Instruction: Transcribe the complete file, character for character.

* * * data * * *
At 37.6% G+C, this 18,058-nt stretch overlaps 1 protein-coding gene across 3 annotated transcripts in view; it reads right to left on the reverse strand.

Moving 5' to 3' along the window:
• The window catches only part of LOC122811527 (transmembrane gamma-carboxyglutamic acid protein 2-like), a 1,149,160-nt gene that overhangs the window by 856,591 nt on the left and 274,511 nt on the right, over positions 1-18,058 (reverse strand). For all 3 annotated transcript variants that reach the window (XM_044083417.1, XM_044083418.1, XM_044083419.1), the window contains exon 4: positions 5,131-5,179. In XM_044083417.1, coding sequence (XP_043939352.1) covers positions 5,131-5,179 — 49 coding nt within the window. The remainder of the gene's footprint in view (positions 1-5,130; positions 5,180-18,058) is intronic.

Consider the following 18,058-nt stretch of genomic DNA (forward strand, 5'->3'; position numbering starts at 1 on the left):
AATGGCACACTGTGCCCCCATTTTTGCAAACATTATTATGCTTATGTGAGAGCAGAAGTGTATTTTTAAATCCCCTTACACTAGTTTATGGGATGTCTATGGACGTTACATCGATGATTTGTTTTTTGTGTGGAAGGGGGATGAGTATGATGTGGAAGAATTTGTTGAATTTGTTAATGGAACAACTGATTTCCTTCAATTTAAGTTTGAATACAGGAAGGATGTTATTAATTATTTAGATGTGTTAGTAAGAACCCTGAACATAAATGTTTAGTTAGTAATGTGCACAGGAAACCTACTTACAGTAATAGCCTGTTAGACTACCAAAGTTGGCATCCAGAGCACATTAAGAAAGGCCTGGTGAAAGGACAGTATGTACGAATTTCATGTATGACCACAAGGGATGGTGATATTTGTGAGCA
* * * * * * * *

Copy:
At 37.6% G+C, this 18,058-nt stretch overlaps 1 protein-coding gene across 3 annotated transcripts in view; it reads right to left on the reverse strand.

Moving 5' to 3' along the window:
• The window catches only part of LOC122811527 (transmembrane gamma-carboxyglutamic acid protein 2-like), a 1,149,160-nt gene that overhangs the window by 856,591 nt on the left and 274,511 nt on the right, over positions 1-18,058 (reverse strand). For all 3 annotated transcript variants that reach the window (XM_044083417.1, XM_044083418.1, XM_044083419.1), the window contains exon 4: positions 5,131-5,179. In XM_044083417.1, coding sequence (XP_043939352.1) covers positions 5,131-5,179 — 49 coding nt within the window. The remainder of the gene's footprint in view (positions 1-5,130; positions 5,180-18,058) is intronic.

Consider the following 18,058-nt stretch of genomic DNA (forward strand, 5'->3'; position numbering starts at 1 on the left):
AATGGCACACTGTGCCCCCATTTTTGCAAACATTATTATGCTTATGTGAGAGCAGAAGTGTATTTTTAAATCCCCTTACACTAGTTTATGGGATGTCTATGGACGTTACATCGATGATTTGTTTTTTGTGTGGAAGGGGGATGAGTATGATGTGGAAGAATTTGTTGAATTTGTTAATGGAACAACTGATTTCCTTCAATTTAAGTTTGAATACAGGAAGGATGTTATTAATTATTTAGATGTGTTAGTAAGAACCCTGAACATAAATGTTTAGTTAGTAATGTGCACAGGAAACCTACTTACAGTAATAGCCTGTTAGACTACCAAAGTTGGCATCCAGAGCACATTAAGAAAGGCCTGGTGAAAGGACAGTATGTACGAATTTCATGTATGACCACAAGGGATGGTGATATTTGTGAGCA